ADHD News & Research

Study: DESR a Core Component of ADHD in Children, Leading to Sleep Difficulties

A new study has revealed elevated rates of deficient emotional self-regulation (DESR) and sleep problems among children with untreated and treated ADHD, suggesting that DESR is a core feature of ADHD that should be considered in both diagnosis and treatment.

February 5, 2021

Deficient emotional self-regulation (DESR) — defined as “emotional impulsiveness, difficulties inhibiting inappropriate response, problems refocusing attention and disorganization of coordinated action in response to emotional activation, resulting in extreme responses that would be considered inappropriate for the developmental age of the person” — is more common and aggravated among children with untreated ADHD than it is among children with treated ADHD and control subjects. These higher DESR levels — and more severe symptoms of inattention and impulsivity, for example — are consequently linked to greater sleep problems in a new study published in the Journal of Attention Disorders1 that found positive correlations between DESR and ADHD, and between DESR and sleep problems with pharmacological treatment acting as a partially mitigating factor.

The study included 327 Spanish children from different studies conducted in the ADHD Unit at Hospital Sant Joan de Déu in Barcelona from 2012–2020. Participants included 80 children with ADHD who were being treated with medication, 108 children with ADHD who were receiving no pharmacological treatment, and 136 control subjects.  Anxious/depressed, attention problems and aggressive behaviors (AAA) scales from the Child Behavior Checklist (CBCL) were used to define DESR, which is not a standalone diagnosis but rather an umbrella term used to describe the emotional symptoms commonly associated with ADHD. Sleep was assessed using the Sleep Disturbance Scale for Children.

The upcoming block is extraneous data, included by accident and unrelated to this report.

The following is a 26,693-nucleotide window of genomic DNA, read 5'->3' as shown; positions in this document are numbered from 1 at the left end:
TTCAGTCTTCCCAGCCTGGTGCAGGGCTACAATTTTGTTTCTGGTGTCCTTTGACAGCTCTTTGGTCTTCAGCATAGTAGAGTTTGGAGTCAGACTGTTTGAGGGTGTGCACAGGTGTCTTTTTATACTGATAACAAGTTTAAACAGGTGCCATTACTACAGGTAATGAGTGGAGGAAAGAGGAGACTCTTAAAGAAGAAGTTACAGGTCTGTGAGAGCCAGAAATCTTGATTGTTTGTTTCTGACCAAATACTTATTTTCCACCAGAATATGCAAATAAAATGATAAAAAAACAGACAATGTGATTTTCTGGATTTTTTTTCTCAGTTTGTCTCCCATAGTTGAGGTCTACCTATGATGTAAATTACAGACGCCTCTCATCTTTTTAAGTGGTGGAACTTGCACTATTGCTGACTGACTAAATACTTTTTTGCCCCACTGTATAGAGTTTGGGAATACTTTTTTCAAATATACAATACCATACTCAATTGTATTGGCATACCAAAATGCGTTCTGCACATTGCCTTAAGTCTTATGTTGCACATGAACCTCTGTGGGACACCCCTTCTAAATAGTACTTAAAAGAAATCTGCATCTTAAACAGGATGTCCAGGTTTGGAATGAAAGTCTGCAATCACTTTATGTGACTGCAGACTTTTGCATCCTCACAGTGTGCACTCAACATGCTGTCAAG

A significantly higher DESR profile was found in subjects with ADHD compared to the control group, and the highest DESR scores existed among those children with ADHD who did not undergo treatment. A positive and significant (p = .02) correlation was found between DESR and sleep, suggesting that the greater the dysregulation, the greater the likelihood of sleep disturbances. CBCL scales found higher Anxious/Depressed, Attention Problems and Aggressive Behaviors scores in participants with ADHD compared to the control group (p = .001).

Researchers conclude that these findings support evidence that DESR should be considered a basic component of ADHD, rather than a comorbid condition, and that clinicians should take into account emotional dysregulation when administering treatment.

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1Sanabra M, Gómez-Hinojosa T, Grau N, Alda JA. Deficient Emotional Self-Regulation and Sleep Problems in ADHD with and without Pharmacological Treatment. Journal of Attention Disorders. January 2021. doi:10.1177/1087054720986242